When considering that this week would have been Christopher Reeve’s 66th birthday, we find ourselves reflecting on an interview he gave in which a reporter asked, “How do you define a hero?” Christopher considered the question a moment before responding. Finally he noted, “For me, personally, a hero is somebody who will make sacrifices for others without expecting a reward.”

Superman is all that,” mused the interviewer.

“That’s what I try to play,” Christopher replied.

Then came the biggie: “How about Christopher Reeve? Is he a hero?”

The answer was an honest one. “I don’t know,” he said. “I can’t start leaping to those conclusions.”

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Thankfully, the rest of the world can and did, given the global response to the actor’s passing on Oct. 10, 2004, nearly a decade after the horseback riding accident that paralyzed him from the neck down. Lesser men might have given up, but Christopher — following the initial realization that he would likely never walk again — began an effort that he carried through on until his final days. Together with his wife Dana Reeve, who would subsequently pass away from breast cancer in 2006, he began The Christopher and Dana Reeve Paralysis Resource Center, a New Jersey facility dedicated to teaching independence to paralyzed people. Additionally, they created the Christopher Reeve Paralysis Foundation, which funds research on a cure for paralysis and for which the actor tirelessly lobbied congress for additional funds for research. The Foundation ultimately received $55 million in research grants and $7.5 million in quality-of-life grants.

So, Christopher Reeve a hero? Many would say that he genuinely embodied the word.

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Born on Sept. 25, 1952, he attended Cornell University as a member of the class of 1974, though he transferred over to Julliard Drama School and studied under the late John Houseman. In 1975, he co-starred with Katharine Hepburn in the Broadway play A Matter Of Gravity, a show he remained with for its full one-year run. Other stage roles followed, as did a stint on the soap opera Love of Life and the feature film Gray Lady Down (1977). Naturally, it was his being cast as the Man of Steel in 1978’s Superman: The Movie that would transform his career and his life.

Director Richard Donner, who ultimately cast Christopher in the dual roles of Clark Kent and Superman, explained that the casting process on the first film was pretty much a nightmare.

“We had seen just about every actor imaginable, from television to motion pictures to everything else,” he recalled. “Nobody fit the costume. Nobody could fly. If you saw Robert Redford flying, it would be Robert Redford flying. There was no sense of reality. That was the key to it, the flying. You had to believe that a man could fly. I tested quite a few of the actors, but nothing worked. The producers even sent over their dentist. I swear to God that’s true.”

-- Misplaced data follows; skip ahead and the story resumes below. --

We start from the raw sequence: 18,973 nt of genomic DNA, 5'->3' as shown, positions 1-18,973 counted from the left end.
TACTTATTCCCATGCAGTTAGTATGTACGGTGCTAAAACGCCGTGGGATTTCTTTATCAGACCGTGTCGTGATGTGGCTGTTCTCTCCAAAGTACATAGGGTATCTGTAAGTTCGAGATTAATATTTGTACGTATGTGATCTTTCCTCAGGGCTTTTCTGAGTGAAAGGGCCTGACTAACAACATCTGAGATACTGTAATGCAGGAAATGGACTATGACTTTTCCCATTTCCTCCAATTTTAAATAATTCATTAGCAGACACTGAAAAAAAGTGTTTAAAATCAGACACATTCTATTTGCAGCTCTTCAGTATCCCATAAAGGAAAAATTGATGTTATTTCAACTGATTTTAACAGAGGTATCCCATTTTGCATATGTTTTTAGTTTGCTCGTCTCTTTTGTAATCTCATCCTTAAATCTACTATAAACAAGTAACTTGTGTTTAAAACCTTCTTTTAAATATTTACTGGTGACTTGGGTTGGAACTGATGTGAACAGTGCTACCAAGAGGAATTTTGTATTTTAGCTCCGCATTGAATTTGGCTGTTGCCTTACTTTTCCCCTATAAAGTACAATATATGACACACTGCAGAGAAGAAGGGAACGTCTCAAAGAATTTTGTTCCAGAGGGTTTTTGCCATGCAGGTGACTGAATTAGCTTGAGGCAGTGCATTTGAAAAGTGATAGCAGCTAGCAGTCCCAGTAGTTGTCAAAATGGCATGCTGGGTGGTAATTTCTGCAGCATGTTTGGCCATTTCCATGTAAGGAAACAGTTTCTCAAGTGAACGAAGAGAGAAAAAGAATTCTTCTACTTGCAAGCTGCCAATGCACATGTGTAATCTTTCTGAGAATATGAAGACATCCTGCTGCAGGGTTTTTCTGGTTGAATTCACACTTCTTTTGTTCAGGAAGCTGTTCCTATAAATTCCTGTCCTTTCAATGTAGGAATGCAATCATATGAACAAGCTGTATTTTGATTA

Script Consultant Tom Mankiewicz added, “We didn’t know who would possibly play Superman. We had Jon Voight in the wings for a lot of money while we were trying to find somebody.”

Things were looking pretty hopeless until Christopher walked into the casting office. “I met Christopher Reeve in New York,” reflected Donner. “I had gotten a call from someone who said, ‘There’s a kid who’s terrific. Would you like to see him?’ He was about 20 or 30 pounds lighter, his hair was a sandy color and he had dressed in the burliest clothes he could find to make him look good. He just had this great look and I gave him my glasses to wear and he looked so much like the part it was unbelievable. Nobody wanted to go with him because he was an unknown, but the idea to me was that we should go with an unknown so that you could make it believable. It ended up just that.”

“I still have photos from his screentest,” he warmly added. “He was this string bean, this skinny, skinny kid in blue leotards with an ‘S’ cut into the front of it, sweat pouring out from his arms, and black shoe polish on his hair to give it a black look. But he swore to me he was an athlete and that he could put on weight and build up, so we hired him. We gave him a given amount of time, set him up with this Olympic body trainer and poured all kinds of protein into him, and one day he flew in to our office and was perfect.”

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Upon the film’s release in 1978, the actor explained his views on the character to the late movie critic Gene Siskel. “The key word for me on him is ‘inspiration,’” said Christopher. “He is a leader by inspiration. He sets an example. It’s quite important that people realize that I don’t see him as a glad-handing show-off; a one-man vigilante force who rights every wrong. Basically, he’s a pacifist, a man who comes along and says, ‘What can I do to help?’ He stands on the sidelines until there is real trouble. He does not want to get involved unless it’s absolutely necessary, because he thinks people should learn to make their own decisions.”

Noted Donner, “People often asked me, ‘Where did you find Christopher Reeve?’ I say, ‘I didn’t find him. God gave him to me.’”

And Christopher — both on screen and off — gave several generations of fans the belief that a man could fly.

Scroll down for a look back at Christopher Reeve’s film career!